Pope Benedict XVI this week told Catholics they should become more political, ignoring what the Bible teaches about politics. Speaking in Tuscany, the Pope urged the melding of Church and State, and told listeners to be “the engine of society in promoting peace through justice.”
Via Vatican Insider:
Today, said the Pope, in his role as theologian and pastor, “there is a particular need for the service of the Church to express itself through an enlightened laity, capable of operating within the city of man,” with a “willingness to serve beyond private interest, beyond partisan views.” The common good, said the Pontiff, is more important than the good of the individual, and it is up to Christians to contribute to the emergence of a new public ethic. “We are reminded of the splendid figure of the newly-Blessed Giuseppe Toniolo,” says the Pontiff. “Christians, especially young people, are called to oppose distrust of social and political engagement with commitment and a love of responsibility, motivated by evangelical charity. We ask them not to withdraw into themselves, but to care for others.”
The Pope challenged young people to think big: “Be daring! Be prepared to give a new flavor to all of civil society, with the salt of honesty and selfless altruism. You need to rediscover strong motivation to serve the good of the citizenry.” The challenge for Christians is to “harmonize the rediscovery of their ancient identity with the acceptance and incorporation of different cultures and attitudes.”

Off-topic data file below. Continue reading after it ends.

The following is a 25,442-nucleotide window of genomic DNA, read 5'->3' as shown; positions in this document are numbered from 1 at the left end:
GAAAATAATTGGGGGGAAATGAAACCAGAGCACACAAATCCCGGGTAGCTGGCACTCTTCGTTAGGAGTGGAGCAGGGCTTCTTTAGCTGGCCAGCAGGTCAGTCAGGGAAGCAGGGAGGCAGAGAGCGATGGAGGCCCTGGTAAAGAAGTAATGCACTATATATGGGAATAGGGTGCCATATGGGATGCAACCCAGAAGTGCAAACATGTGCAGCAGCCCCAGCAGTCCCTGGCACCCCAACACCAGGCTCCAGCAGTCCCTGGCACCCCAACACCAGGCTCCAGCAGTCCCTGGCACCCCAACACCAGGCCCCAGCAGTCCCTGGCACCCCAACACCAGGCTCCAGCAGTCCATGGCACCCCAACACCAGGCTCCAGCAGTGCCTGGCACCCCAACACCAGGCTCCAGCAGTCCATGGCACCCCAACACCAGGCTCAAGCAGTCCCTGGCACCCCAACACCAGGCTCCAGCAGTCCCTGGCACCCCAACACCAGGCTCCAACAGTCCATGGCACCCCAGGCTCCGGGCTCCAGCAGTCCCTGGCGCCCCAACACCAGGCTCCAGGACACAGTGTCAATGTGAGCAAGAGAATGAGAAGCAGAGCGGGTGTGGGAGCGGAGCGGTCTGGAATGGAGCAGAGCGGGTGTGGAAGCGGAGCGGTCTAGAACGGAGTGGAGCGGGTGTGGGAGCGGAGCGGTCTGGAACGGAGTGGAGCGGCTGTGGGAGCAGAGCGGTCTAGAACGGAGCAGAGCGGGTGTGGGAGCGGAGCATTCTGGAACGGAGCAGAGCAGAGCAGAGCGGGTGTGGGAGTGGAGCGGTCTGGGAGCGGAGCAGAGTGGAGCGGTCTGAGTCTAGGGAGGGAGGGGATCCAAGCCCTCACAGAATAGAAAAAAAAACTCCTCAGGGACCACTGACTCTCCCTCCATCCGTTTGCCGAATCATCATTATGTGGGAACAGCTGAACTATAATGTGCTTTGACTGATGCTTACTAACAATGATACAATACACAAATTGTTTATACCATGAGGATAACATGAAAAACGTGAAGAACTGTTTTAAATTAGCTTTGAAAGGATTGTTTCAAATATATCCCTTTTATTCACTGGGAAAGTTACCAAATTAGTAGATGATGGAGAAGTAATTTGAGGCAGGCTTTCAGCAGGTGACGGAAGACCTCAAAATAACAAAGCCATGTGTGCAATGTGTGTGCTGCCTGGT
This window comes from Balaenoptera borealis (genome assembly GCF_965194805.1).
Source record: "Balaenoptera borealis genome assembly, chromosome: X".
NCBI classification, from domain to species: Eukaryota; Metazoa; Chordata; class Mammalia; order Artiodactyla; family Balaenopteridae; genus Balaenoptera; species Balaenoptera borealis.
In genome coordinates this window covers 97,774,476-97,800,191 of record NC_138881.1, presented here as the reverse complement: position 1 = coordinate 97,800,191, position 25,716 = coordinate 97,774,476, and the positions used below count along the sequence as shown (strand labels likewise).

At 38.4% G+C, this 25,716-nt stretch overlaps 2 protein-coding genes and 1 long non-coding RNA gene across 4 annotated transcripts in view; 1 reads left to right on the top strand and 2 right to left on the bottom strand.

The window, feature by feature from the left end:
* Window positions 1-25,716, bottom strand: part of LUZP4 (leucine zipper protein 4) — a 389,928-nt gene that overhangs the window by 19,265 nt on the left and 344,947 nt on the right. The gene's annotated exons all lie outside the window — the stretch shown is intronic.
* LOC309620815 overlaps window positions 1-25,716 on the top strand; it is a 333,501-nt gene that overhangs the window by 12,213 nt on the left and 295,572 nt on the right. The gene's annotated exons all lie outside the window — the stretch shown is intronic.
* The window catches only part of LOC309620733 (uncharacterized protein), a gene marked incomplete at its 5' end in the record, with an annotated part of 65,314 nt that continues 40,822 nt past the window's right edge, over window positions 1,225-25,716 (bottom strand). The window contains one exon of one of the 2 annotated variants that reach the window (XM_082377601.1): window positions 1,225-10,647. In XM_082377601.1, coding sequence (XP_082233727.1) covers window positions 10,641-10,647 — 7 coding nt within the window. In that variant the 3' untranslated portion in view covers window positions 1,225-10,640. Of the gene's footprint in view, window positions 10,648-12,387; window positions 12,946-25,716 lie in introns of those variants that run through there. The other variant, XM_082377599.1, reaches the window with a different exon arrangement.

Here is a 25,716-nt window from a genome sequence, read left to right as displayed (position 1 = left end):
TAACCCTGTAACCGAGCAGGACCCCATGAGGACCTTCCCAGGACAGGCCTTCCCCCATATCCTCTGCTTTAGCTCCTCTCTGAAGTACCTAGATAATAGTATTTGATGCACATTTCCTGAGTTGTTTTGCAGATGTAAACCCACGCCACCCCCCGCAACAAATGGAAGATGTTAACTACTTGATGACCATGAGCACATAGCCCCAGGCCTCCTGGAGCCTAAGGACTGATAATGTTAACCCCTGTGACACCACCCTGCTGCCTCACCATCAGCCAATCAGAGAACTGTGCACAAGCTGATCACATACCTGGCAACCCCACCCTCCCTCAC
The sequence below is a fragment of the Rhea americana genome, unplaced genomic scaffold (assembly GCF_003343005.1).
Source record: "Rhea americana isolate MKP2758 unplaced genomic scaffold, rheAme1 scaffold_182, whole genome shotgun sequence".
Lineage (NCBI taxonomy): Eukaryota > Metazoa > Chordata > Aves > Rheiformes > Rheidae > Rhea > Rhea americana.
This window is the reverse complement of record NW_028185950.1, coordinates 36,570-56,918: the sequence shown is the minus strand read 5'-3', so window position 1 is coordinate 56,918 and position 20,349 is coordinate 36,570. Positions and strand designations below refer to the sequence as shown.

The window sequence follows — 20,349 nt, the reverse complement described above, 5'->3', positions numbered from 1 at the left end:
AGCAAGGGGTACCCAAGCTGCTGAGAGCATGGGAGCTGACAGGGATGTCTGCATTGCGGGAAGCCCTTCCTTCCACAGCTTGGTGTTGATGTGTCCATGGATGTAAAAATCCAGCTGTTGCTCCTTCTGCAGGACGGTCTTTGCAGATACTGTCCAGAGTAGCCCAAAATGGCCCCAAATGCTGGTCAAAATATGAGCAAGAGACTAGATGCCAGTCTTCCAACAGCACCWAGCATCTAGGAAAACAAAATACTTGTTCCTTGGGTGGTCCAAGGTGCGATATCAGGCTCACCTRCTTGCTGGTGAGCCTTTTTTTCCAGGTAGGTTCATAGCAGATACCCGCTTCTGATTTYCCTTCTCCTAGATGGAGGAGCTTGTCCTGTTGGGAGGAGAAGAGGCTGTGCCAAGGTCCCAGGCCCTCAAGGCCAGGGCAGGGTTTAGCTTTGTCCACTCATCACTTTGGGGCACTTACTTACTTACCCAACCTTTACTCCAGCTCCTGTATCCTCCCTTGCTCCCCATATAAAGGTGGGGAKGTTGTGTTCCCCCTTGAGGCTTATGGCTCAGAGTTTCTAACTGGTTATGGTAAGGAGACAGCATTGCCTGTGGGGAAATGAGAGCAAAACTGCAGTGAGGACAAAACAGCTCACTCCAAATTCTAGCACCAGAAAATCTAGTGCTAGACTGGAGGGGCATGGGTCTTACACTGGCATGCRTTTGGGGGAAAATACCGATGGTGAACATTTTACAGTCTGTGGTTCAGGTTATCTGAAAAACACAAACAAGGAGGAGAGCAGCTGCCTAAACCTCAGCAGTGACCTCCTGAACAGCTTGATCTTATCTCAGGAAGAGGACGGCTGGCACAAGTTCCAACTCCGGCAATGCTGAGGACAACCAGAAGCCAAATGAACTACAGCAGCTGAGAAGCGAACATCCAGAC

In Romans 13:1-7 the Bible says:
Let every person be subject to the governing authorities. For there is no authority except from God, and those that exist have been instituted by God. Therefore whoever resists the authorities resists what God has appointed, and those who resist will incur judgment. For rulers are not a terror to good conduct, but to bad. Would you have no fear of the one who is in authority? Then do what is good, and you will receive his approval, for he is God’s servant for your good. But if you do wrong, be afraid, for he does not bear the sword in vain. For he is the servant of God, an avenger who carries out God’s wrath on the wrongdoer. Therefore one must be in subjection, not only to avoid God’s wrath but also for the sake of conscience. …
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